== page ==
5:03 pm Apr. 24, 2012
A negative report about the business practices of Walmart, combined with fierce opposition from organized labor to Walmart's longstanding attempts to open up an outlet in New York, have produced what amounts to a contest among Democratic candidates to denounce the corporation in the most memorable possible terms.
At a press conference outside City Hall this afternoon, former city comptroller Bill Thompson, who is running for mayor, said that the reported bribery scandal involving Walmart could be an indication of a much larger problem.
"That's only where they've been caught," Thompson said.
Manhattan Borough President Scott Stringer, who is also running for mayor, referred to the company's board room as a "crime scene."
Public Advocate Bill de Blasio, another mayoral contender, said Walmart is directly responsible for the plight of the middle class in America.
City Councilwoman Melissa Mark-Viverito said point-blank the company "should not be allowed" to open a store in New York City. (When a Daily News columnist asked, "Period, end of story?," she replied, "Pretty much.")
Assemblyman Rory Lancman, who is running for Congress, said, "I think the Justice Department should examine very very closely those who have accepted contributions from Walmart," and that the company's "charitable giving in New York and the rest of the United States" should also be examined.
After the press conference ended, I asked de Blasio what officials could do to prevent Walmart from opening a store here, aside from the denunciations.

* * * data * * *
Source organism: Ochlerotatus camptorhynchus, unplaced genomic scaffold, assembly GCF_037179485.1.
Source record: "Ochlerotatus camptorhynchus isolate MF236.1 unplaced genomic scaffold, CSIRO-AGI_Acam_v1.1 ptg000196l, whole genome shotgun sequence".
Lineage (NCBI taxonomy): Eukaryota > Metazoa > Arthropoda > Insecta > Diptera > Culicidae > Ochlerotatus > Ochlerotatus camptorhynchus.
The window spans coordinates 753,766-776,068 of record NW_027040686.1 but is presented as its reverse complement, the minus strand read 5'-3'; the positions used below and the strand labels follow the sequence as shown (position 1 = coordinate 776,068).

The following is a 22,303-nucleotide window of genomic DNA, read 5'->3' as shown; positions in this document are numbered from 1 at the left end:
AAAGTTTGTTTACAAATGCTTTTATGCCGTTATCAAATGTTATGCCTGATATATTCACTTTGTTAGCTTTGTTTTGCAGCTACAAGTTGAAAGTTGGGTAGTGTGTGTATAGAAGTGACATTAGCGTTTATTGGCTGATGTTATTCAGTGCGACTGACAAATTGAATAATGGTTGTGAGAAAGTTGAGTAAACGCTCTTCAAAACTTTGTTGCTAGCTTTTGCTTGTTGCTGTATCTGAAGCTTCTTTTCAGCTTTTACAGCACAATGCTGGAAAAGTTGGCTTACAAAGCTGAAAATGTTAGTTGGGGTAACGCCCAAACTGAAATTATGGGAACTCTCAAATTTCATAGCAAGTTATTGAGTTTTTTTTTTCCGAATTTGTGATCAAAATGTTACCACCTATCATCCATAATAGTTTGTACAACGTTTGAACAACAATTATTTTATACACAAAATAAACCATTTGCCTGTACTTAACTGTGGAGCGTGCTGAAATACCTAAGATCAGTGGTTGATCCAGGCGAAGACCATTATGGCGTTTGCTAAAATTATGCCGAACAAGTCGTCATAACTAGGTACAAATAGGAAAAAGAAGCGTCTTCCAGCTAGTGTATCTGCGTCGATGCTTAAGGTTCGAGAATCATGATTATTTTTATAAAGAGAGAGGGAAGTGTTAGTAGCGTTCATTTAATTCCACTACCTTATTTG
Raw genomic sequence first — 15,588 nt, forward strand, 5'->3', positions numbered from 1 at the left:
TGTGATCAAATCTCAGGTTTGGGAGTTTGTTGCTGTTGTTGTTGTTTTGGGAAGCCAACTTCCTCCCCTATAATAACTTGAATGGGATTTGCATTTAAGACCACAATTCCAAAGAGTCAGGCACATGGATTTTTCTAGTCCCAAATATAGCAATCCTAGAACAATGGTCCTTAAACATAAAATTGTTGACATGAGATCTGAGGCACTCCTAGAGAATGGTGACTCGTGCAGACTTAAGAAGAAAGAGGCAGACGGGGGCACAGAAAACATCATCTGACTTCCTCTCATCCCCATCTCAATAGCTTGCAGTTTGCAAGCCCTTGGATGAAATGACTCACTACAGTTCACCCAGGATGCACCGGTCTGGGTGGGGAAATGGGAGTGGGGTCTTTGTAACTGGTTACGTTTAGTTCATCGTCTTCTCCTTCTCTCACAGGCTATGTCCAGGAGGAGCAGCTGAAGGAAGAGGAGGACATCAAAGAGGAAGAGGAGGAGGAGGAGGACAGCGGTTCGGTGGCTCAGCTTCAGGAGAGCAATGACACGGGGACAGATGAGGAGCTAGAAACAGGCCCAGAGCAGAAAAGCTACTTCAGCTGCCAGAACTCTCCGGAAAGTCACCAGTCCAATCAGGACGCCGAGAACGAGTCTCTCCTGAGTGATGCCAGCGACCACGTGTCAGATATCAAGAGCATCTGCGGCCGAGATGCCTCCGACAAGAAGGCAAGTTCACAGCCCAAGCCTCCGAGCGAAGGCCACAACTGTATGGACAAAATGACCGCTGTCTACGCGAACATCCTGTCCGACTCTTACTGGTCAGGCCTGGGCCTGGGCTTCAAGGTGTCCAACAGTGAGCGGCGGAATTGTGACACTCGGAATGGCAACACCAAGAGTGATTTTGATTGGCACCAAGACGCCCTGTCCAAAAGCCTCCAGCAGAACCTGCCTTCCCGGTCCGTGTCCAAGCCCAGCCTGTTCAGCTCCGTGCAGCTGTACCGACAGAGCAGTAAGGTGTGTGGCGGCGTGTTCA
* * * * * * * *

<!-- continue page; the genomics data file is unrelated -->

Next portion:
"First of all, Walmart in some cases is going to want city and state land in order to develop," de Blasio said. "Second, Walmart inevitably needs any number of other permits in order to its work, and in a lot of cases they get subsidies ... There's any number number of levers the government can use to keep Wal-Mart out, and we intend to use all of them."
UPDATE: Steven Restivo, Senior Director for Community Affairs at Wal-Mart, sent us the following statement:
As we seek to open new stores across the U.S., we will continue to act with integrity, provide good jobs, expand access to low prices and lead on issues that are important to our customers like sustainability and nutrition. Our track record as a good corporate citizen is well known and in large cities like New York, residents continue to choose to shop and work at Walmart. As a result, we continue to evaluate opportunities here to make access to our stores more convenient for customers.
More by this author:
- Thompson explains the success of the Board of Education
- Queens goes for Christine, Melinda and Reshma; Dicker's 'confidential' inquiry